Works Cited:


Galileo began to study medicine at the University of Pisa in 1581. But instead of finishing a degree in medicine, Galileo became intrigued with and decided to pursue mathematics. He taught mathematics at Pisa from 1589-1592, and became the Chair of Mathematics at Padua in 1592. Galileo made his first telescope in 1609. Although he was not the first to invent the telescope, Galileo increased the magnification of the design, which allowed for his discovery of Jupiter's four satellites. Galileo began his work with the telescope by observing the moon and its spots. He concluded that the moon's surface has mountains and valleys and so is not a perfect sphere, as previously believed. After completing his observations of the moon, Galileo turned his attention to the next brightest object in the night sky, Jupiter. He observed three little stars surrounding the planet that he believed were fixed. Continual, in-depth observation proved that these little stars changed their position with respect to Jupiter and each other, but did not leave Jupiter. He also verified that there were four of these stars, not just three as initially observed. Eventually, Galileo concluded that they were not fixed stars, but rather were planetary bodies that orbited Jupiter. This helped to advance the Copernican argument against geocentricism because it added another example of a central body with satellites of orbit. Thus, the earth was proven not to be central to all with Galileo's discovery of the four Jupiter satellites. (Van Helden, 1995) Galileo's discoveries are the whole inspiration for this lab, as we will be doing the exact thing that he did: look at Jupiter and its satellites. Galileo is mind blowing because he made all of these discoveries with very primitive instruments -- we can hardly even find Jupiter with our own advanced telescope! Kepler's ideas gained exceptance through Galileo's work.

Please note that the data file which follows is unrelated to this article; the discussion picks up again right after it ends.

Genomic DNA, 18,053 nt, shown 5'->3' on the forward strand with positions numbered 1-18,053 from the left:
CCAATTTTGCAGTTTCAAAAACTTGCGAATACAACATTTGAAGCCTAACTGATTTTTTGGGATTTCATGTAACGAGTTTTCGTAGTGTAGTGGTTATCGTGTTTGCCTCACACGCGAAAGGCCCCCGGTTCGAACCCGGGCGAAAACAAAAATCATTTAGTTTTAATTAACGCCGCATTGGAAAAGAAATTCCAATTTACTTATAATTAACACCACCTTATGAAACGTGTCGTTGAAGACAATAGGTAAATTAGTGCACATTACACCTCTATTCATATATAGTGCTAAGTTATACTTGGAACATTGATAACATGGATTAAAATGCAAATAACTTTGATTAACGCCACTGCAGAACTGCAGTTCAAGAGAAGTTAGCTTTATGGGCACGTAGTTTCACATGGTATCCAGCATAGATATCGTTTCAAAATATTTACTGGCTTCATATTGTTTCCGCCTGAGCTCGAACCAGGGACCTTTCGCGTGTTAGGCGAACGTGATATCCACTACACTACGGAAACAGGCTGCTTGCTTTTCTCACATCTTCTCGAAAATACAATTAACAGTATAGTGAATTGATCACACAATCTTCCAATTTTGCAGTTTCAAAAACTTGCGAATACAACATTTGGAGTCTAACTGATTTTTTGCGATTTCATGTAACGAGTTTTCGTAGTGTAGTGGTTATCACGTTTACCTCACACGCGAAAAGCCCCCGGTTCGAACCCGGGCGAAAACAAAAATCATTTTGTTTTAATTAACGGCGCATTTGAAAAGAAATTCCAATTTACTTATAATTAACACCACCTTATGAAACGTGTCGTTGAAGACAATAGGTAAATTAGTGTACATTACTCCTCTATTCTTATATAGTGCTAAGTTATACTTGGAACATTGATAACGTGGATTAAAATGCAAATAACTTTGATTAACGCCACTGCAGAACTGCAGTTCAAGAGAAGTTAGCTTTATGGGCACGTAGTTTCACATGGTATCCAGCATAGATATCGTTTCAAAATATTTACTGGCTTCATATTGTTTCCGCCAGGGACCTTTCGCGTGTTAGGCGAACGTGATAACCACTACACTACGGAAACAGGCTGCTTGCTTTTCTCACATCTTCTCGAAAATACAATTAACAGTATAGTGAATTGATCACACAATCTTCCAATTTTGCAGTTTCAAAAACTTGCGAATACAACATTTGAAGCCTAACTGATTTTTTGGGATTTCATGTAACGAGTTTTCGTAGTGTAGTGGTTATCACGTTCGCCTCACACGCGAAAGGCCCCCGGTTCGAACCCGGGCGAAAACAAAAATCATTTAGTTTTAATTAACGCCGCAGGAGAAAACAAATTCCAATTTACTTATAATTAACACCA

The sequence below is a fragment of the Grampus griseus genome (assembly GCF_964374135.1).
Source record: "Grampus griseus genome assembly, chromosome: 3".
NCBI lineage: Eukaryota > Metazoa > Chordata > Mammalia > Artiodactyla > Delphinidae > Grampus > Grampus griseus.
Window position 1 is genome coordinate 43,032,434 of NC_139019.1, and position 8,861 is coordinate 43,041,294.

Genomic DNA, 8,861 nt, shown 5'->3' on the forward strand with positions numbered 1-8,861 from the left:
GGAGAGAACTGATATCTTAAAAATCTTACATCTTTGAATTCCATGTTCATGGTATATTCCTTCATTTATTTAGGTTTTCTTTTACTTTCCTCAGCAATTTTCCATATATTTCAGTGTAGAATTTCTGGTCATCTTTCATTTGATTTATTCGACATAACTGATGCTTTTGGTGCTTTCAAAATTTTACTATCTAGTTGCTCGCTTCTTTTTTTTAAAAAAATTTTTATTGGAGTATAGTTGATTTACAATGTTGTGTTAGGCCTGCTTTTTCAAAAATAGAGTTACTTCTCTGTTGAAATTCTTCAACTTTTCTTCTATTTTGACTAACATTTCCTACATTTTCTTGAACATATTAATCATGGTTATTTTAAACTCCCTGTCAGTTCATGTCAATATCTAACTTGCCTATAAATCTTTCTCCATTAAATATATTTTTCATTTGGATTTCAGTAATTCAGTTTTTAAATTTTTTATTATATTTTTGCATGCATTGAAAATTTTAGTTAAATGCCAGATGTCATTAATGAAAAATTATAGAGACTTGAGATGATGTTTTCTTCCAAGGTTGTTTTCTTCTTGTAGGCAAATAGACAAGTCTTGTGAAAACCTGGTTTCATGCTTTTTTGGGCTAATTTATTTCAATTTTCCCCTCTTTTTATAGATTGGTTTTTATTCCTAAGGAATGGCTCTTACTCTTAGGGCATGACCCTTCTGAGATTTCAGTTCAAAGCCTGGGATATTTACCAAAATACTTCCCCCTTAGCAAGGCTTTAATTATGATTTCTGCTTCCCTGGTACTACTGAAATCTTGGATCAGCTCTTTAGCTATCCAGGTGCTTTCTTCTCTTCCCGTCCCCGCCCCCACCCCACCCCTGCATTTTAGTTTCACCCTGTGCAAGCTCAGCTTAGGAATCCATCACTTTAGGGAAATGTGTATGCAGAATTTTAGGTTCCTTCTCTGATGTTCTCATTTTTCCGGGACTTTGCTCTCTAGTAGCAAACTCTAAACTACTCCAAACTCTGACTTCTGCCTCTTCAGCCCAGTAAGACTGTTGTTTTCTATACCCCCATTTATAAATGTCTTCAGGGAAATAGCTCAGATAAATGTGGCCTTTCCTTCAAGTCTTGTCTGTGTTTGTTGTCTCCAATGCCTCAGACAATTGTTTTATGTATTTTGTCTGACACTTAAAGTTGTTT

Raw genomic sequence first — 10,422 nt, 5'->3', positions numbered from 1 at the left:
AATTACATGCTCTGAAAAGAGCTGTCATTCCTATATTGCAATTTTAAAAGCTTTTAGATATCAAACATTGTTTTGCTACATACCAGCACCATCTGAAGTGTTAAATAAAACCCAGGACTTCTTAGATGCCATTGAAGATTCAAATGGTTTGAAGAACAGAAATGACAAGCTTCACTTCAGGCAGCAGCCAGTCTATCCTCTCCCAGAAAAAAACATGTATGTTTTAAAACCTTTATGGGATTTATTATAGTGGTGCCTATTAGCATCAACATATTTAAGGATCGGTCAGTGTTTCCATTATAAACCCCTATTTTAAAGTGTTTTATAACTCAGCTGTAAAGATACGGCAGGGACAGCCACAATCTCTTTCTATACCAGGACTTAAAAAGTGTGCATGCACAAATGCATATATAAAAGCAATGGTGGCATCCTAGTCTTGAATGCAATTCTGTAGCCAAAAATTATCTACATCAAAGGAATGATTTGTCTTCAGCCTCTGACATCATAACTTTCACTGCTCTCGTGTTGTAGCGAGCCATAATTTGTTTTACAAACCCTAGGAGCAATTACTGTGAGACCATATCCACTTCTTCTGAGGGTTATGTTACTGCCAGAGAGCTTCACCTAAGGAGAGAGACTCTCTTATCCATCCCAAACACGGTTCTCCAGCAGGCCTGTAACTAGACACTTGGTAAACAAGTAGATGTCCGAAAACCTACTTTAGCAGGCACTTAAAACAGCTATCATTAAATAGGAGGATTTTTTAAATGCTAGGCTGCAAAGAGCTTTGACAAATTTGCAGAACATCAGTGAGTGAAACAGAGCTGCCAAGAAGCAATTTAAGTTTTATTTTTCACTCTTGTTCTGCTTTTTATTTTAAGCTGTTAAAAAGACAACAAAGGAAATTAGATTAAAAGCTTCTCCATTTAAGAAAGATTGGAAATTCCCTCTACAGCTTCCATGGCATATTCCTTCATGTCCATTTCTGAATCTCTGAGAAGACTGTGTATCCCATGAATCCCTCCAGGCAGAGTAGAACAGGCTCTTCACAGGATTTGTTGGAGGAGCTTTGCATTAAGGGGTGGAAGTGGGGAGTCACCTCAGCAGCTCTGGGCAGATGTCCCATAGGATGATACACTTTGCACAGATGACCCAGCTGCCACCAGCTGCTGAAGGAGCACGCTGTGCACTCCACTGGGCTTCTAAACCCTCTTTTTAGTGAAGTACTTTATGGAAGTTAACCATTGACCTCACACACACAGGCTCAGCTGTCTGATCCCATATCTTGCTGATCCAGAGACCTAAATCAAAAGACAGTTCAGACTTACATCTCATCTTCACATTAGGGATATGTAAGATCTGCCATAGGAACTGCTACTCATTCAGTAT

What the Jovian System looks like. (From Ed Stepan's Excellent Animation Web Page)

A Sketch of Galileo's! (From The Art of Renaissance Science)


Sir Isaac Newton (1642-1727) made so many discoveries relative to math and science: he revolutionized physics and astronomy, and invented calculus almost single handedly. Newton did so many things it would be pointless to try and explain them all. From the Astronomy 161: The Solar System website, the poet Alexander Pope is quoted: "Nature and Nature's laws lay hid in night; God said, Let Newton be! and all was light". Certainly, our lab and Kepler's laws would be in the dark without Newton's contributions. Newton will be discussed in much length during the next section where we explain how Kepler's laws work. Kepler's laws actually influenced Newton's Three laws of motion and in turn, he proved Kepler's Third Law, which could never be done without his work with gravity. Kepler's laws explained planetary motion, but nothing about other motion, and really no one could properly explain why Kepler's laws even worked. So therefore, we move to....



Here we will attempt to illustrate Kepler's Three Laws and Newton's reworking of Kepler's Third law, based on his own three laws. The best way to understand Kepler's Three Laws of Planetary Motion is to observe the images that we have provided and pay attention to the description. Also, a great run-down and history of this information comes from the Astronomy 161: The Solar System website. Go there. It is very cool. Keep in mind, that with these models, we will substitute Jupiter for the sun, and one of the moons for the satellite or planet. Please bare with us:



1. All planets move in the shape of an ellipse with the sun at one focus.

In this example, x and y are the planet's position on the ellipse and a and b are the axis of the ellipse. It was once thought that the orbits of the planet's were perfect circles. You call the flatness of the ellipse the eccentricity. The actual orbits of planets are not this eccentric, as they are very close to perfect circles. When observing Jupiter, we will be looking at this ellipse sideways.

2. A line drawn from the planet to the sun sweeps out equal areas over equal time.